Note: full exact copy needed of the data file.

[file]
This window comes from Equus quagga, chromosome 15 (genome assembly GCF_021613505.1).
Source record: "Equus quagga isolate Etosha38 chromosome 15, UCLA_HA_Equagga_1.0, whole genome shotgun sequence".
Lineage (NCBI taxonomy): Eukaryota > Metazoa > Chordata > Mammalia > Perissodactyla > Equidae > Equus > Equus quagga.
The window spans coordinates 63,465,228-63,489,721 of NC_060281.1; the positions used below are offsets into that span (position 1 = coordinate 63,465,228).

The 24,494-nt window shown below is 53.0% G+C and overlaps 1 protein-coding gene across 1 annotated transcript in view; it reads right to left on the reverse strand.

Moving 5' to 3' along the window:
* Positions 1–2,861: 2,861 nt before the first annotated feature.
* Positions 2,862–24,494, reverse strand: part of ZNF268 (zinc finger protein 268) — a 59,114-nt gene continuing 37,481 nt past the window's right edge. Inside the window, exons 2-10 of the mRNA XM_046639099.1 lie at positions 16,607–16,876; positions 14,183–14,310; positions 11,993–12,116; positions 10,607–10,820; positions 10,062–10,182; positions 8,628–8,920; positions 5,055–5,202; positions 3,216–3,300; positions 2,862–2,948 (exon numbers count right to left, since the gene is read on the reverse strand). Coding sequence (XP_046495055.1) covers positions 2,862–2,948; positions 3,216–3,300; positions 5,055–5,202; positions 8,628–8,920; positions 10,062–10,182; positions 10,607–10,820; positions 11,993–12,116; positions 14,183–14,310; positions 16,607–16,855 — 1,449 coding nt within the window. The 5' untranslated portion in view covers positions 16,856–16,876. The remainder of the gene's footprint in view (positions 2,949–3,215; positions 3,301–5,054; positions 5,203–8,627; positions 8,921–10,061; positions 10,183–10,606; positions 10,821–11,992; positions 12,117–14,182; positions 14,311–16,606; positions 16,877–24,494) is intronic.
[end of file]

This window comes from Equus quagga, chromosome 15 (genome assembly GCF_021613505.1).
Source record: "Equus quagga isolate Etosha38 chromosome 15, UCLA_HA_Equagga_1.0, whole genome shotgun sequence".
Lineage (NCBI taxonomy): Eukaryota > Metazoa > Chordata > Mammalia > Perissodactyla > Equidae > Equus > Equus quagga.
The window spans coordinates 63,465,228-63,489,721 of NC_060281.1; the positions used below are offsets into that span (position 1 = coordinate 63,465,228).

The 24,494-nt window shown below is 53.0% G+C and overlaps 1 protein-coding gene across 1 annotated transcript in view; it reads right to left on the reverse strand.

Moving 5' to 3' along the window:
* Positions 1–2,861: 2,861 nt before the first annotated feature.
* Positions 2,862–24,494, reverse strand: part of ZNF268 (zinc finger protein 268) — a 59,114-nt gene continuing 37,481 nt past the window's right edge. Inside the window, exons 2-10 of the mRNA XM_046639099.1 lie at positions 16,607–16,876; positions 14,183–14,310; positions 11,993–12,116; positions 10,607–10,820; positions 10,062–10,182; positions 8,628–8,920; positions 5,055–5,202; positions 3,216–3,300; positions 2,862–2,948 (exon numbers count right to left, since the gene is read on the reverse strand). Coding sequence (XP_046495055.1) covers positions 2,862–2,948; positions 3,216–3,300; positions 5,055–5,202; positions 8,628–8,920; positions 10,062–10,182; positions 10,607–10,820; positions 11,993–12,116; positions 14,183–14,310; positions 16,607–16,855 — 1,449 coding nt within the window. The 5' untranslated portion in view covers positions 16,856–16,876. The remainder of the gene's footprint in view (positions 2,949–3,215; positions 3,301–5,054; positions 5,203–8,627; positions 8,921–10,061; positions 10,183–10,606; positions 10,821–11,992; positions 12,117–14,182; positions 14,311–16,606; positions 16,877–24,494) is intronic.